A campus is a landed property of considerable size used by a single company or institution (hospital, university). A campus will house different (business) units of the company in multiple buildings scatterred over the site. Some campuses are set up with the specific purpose of stimulating interaction and creativity (e.g. Microsoft, Apple, Google and Philips).
Business oriented campuses are typically located at the periphery (near suburbs), while industrial oriented campuses often diverge to more remote locations (rural areas). In both cases the location choice is made because the land is relatively affordable, there is space to develop the campus and the location strategically coincides with multiple transit modes (with a specific focus on car-accessibility). As a result the campuses are faced with similar accessibility issues as business and industrial parks.
The campuses have a high intensity of labor and visitors, requiring good external accessibility – both by car and by public transportation. As the campuses are usually not located near existing public transportation nodes, transit solutions will have to be implemented to connect the site. The transit solutions can be extensions of existing modes of transportation or new (automated) transit alternatives (operating on-demand or at a high frequency to ensure changing transportation modes is seamless).
Typically companies will be actively involved in the development of their campus, focusing on the optimal spatial planning to ensure all facilities can be realized within the boundaries of the property. Ample parking should be facilitated, but preferably not at the expense of other amenities. By centralizing parking or interconnecting multiple de-centralized parking facilities, efficiencies of space are created and a pleasant, car-free working environment is ensured.
Automated People Mover Systems are an interesting alternative for these connections. As an additional advantage electronically guided systems can easily be integrated on site.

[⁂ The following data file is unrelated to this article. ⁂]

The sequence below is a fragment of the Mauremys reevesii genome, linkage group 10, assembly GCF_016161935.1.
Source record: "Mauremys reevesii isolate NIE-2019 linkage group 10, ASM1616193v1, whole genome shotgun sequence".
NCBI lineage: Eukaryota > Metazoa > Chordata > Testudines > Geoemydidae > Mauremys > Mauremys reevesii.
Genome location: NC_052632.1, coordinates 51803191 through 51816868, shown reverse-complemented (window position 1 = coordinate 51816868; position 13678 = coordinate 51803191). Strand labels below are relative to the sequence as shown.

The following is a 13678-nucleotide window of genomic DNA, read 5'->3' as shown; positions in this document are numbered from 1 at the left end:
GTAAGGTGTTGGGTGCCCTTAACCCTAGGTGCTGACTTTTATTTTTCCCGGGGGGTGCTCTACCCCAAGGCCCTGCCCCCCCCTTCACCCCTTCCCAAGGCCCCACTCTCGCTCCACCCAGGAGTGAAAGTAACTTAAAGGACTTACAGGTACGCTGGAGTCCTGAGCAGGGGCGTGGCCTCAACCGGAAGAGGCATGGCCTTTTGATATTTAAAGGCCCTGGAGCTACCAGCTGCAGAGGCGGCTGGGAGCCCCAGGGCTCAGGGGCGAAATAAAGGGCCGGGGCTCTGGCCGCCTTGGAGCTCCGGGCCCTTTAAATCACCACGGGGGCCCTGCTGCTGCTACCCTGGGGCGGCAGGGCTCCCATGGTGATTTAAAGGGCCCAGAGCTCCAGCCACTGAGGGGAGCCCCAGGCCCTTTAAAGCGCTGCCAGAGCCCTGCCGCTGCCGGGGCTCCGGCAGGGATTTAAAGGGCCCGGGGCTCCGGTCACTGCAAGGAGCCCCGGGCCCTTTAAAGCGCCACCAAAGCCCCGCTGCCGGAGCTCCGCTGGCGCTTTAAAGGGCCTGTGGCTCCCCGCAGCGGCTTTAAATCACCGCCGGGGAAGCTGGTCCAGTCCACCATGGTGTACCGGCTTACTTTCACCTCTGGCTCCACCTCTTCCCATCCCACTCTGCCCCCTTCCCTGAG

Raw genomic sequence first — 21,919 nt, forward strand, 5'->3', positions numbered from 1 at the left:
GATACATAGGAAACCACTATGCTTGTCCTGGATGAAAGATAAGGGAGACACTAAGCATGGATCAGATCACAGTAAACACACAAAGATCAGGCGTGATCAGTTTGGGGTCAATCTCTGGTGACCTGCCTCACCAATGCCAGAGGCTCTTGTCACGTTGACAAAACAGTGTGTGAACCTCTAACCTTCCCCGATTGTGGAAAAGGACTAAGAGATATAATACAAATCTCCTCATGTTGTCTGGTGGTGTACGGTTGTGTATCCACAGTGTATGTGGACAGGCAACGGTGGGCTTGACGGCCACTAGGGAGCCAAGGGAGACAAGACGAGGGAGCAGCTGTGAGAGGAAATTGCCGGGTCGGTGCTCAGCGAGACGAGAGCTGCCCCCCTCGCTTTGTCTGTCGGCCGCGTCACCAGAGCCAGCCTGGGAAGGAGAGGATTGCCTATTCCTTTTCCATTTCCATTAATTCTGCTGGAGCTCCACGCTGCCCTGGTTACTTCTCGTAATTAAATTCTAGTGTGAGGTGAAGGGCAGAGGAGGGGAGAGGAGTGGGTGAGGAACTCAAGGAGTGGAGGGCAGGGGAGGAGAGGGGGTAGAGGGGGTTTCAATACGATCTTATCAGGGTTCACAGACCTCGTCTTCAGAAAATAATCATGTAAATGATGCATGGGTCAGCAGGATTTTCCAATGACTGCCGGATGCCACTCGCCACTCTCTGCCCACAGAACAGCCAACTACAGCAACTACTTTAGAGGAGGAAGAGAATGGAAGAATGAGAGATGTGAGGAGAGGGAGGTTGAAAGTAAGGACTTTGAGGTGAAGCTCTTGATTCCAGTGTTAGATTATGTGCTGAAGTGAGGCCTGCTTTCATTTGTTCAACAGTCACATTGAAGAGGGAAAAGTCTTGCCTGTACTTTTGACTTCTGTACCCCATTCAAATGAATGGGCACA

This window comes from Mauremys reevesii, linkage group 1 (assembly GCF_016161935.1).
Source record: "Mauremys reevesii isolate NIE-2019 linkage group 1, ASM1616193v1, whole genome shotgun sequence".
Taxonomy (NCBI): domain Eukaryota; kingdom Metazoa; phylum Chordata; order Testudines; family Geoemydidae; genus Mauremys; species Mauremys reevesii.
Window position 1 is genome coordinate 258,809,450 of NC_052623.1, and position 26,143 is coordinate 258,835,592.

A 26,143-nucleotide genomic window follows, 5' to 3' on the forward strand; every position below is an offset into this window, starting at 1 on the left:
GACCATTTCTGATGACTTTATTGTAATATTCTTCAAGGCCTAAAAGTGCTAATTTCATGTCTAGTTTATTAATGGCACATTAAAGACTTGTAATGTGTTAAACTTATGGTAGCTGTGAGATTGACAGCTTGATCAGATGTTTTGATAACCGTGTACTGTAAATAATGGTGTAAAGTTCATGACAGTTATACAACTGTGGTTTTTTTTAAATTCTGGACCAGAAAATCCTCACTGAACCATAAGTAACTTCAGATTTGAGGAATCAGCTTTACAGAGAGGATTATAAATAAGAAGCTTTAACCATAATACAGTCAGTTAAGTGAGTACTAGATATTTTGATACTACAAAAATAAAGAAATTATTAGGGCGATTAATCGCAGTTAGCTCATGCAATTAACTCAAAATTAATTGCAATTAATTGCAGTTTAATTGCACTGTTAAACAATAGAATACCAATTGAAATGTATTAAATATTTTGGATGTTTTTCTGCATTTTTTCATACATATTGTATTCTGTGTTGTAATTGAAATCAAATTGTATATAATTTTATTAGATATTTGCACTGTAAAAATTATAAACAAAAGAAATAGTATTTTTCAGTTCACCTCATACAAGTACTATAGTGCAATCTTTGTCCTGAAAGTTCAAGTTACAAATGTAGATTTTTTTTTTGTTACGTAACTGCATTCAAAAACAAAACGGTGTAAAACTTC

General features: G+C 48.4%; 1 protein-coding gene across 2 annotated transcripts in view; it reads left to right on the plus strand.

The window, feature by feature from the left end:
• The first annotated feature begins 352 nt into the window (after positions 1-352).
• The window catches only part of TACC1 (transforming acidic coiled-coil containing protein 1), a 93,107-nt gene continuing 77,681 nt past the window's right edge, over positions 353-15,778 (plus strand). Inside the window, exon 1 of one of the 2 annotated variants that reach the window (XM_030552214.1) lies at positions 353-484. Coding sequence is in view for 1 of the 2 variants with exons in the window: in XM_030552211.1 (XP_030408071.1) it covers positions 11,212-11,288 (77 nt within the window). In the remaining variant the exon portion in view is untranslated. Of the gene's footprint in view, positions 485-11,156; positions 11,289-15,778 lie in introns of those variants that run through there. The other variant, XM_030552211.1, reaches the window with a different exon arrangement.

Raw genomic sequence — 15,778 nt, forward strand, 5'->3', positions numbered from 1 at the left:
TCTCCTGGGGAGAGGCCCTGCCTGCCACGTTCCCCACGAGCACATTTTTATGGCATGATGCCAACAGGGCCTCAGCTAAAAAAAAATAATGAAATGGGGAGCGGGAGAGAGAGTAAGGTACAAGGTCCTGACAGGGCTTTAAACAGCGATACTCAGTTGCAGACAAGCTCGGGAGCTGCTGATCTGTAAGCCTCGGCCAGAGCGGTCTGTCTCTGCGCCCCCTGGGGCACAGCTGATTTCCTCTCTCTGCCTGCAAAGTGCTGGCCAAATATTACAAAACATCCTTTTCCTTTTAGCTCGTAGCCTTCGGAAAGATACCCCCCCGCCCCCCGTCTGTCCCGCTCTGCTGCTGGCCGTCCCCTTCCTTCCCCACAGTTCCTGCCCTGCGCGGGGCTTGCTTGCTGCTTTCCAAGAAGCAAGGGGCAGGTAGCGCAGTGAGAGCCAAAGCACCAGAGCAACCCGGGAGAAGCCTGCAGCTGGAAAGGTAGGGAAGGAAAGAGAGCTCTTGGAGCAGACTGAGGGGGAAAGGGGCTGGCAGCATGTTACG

Most campuses house different (business) units of the company in multiple buildings scattered over the site. To improve both the internal and external accessibility a well-integrated on-site (Personal Rapid Transit) system is required.
The small footprint of the track and the stations allow for the PRT system to be integrated in the spatial planning of the site (either at-grade or elevated). Stations can be created in front of the main entrance or (even better) be integrated into the buildings.
The PRT system should interconnect all buildings, facilities and parkings on site. The (loop) network typology will have to ensure direct connections to the primary locations. Optionally the system can connect to off-site (remote) parking facilities, creating additional parking capacity.
Without a well-integrated PRT system most trips would most likely be undertaken by car; creating massive parking issues and (adding to the) congestion on the perimeter roads of the business park. An integrated internal transportation system ensures superior accessibility, while allowing for direct and (time-) efficient connections and a more pleasant working environment (park-like environment free of traffic). At the same time it avoids the negative side-effects (parking and congestion) of other transit systems.
Campuses are typically located at the periphery or even (for most industrial estates) in rural areas. They depend largely on car accessibility, featuring (multiple) large parking facilities. However, the high intensity of labor and visitors also requires good external accessibility by public transportation. The ParkShuttle can function as a feeder system to the (various) parking facilities and nearby public transit nodes.
The ParkShuttle will feature a direct connection from site to the transportation node. On-site, however, a network configuration is more likely, with stations created near the main entrances of the principle buildings – ensuring short walking distances and making the system attractive to use. The stations are simple concrete slabs and can be created at low costs.
The system is likely to operate at grade, allowing for at grade crossings with other traffic. When connecting to the parking facilities other traffic is reduced to a minimum, ensuring a car-free (green) working environment. Such campus-like environments ensure a far more pleasant working place.
When connecting to parking facilities, effecienies of space can be achieved. Hence less space is required for parking and can be used for value-adding activities (more office space). Alternatively the Group Rapid Transit system can also connect to a (remote) parking facility. Connecting to an external parking facility increases the total number of parking spaces available for the estate, while avoiding increasing the traffic intensity (congestion) to it.
Whether connecting to parking or to a public transportation node, the ParkShuttle is the last link in the transportation chain.